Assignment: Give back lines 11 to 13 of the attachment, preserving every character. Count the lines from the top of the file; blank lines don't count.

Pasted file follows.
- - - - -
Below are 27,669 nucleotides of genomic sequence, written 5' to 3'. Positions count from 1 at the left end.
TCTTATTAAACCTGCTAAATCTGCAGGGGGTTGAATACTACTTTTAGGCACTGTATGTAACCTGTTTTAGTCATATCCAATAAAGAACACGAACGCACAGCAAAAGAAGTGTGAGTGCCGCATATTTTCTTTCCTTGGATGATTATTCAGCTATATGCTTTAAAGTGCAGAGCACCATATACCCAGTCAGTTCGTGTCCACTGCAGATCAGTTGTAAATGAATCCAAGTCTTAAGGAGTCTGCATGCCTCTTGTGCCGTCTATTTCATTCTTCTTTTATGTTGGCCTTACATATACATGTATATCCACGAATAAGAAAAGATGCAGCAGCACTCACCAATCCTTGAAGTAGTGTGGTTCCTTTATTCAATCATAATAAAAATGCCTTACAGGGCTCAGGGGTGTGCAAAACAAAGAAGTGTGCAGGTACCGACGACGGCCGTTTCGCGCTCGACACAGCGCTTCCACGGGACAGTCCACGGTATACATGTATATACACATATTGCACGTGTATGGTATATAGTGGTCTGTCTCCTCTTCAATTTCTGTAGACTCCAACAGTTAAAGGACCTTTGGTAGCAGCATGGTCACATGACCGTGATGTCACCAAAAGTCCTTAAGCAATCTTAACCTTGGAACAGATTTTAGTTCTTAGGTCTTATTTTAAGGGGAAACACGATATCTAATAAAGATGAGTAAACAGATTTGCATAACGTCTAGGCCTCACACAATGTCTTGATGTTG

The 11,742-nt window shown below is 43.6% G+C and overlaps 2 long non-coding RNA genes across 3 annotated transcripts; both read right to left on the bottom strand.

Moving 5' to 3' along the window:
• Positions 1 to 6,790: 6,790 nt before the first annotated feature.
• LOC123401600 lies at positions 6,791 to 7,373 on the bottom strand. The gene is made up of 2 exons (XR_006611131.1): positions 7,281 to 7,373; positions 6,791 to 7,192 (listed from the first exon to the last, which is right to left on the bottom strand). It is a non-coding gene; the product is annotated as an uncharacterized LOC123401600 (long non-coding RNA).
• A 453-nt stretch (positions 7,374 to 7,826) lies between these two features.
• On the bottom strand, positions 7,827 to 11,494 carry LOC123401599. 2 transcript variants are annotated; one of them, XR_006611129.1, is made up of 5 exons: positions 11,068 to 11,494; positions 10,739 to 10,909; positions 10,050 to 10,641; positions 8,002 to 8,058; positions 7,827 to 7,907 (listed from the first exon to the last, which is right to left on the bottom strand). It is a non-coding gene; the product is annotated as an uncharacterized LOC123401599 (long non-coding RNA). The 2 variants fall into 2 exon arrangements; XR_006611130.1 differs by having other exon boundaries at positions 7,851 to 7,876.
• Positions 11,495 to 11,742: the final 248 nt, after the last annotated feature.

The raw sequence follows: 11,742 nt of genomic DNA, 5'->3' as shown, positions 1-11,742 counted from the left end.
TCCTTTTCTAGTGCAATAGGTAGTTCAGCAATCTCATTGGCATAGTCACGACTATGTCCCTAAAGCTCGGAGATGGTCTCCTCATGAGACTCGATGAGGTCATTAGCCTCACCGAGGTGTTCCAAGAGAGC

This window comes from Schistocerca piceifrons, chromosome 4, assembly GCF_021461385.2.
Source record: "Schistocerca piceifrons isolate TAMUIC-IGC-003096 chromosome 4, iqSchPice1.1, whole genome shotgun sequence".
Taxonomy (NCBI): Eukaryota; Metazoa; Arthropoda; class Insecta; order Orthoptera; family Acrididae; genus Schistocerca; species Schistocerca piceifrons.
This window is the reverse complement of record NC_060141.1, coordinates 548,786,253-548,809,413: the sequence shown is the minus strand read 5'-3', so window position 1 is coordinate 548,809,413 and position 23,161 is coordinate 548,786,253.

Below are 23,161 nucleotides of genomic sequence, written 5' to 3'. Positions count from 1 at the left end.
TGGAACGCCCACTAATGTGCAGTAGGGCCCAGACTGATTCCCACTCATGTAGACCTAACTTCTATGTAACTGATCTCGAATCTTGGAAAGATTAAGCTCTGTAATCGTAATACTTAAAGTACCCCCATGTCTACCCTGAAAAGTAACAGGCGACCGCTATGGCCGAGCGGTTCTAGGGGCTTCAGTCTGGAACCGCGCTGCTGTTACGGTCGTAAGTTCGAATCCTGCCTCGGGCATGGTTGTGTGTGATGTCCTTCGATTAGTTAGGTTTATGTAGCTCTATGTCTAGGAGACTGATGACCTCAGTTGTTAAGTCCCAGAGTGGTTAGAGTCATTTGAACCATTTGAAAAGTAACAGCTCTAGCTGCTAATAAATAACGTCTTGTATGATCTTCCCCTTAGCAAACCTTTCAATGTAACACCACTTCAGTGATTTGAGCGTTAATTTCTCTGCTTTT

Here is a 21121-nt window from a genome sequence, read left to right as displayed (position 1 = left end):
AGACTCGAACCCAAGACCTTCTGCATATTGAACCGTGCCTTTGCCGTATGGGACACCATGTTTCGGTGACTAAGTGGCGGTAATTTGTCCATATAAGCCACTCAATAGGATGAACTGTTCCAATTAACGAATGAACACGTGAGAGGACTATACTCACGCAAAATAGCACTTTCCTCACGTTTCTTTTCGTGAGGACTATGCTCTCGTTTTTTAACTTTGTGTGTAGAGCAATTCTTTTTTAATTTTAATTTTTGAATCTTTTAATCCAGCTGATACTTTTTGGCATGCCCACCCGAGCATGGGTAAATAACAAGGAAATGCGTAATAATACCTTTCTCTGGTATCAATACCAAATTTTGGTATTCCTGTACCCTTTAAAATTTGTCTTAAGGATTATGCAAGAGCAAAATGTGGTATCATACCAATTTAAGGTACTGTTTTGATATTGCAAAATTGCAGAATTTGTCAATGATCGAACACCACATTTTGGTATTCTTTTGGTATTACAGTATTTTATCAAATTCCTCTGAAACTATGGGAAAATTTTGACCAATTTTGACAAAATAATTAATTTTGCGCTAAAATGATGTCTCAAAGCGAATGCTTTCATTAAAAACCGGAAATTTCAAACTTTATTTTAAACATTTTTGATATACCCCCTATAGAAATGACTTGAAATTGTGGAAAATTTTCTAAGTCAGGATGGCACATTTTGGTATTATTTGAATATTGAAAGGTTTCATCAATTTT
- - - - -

TCCTTTTCTAGTGCAATAGGTAGTTCAGCAATCTCATTGGCATAGTCACGACTATGTCCCTAAAGCTCGGAGATGGTCTCCTCATGAGACTCGATGAGGTCATTAGCCTCACCGAGGTGTTCCAAGAGAGC

This window comes from Schistocerca piceifrons, chromosome 4, assembly GCF_021461385.2.
Source record: "Schistocerca piceifrons isolate TAMUIC-IGC-003096 chromosome 4, iqSchPice1.1, whole genome shotgun sequence".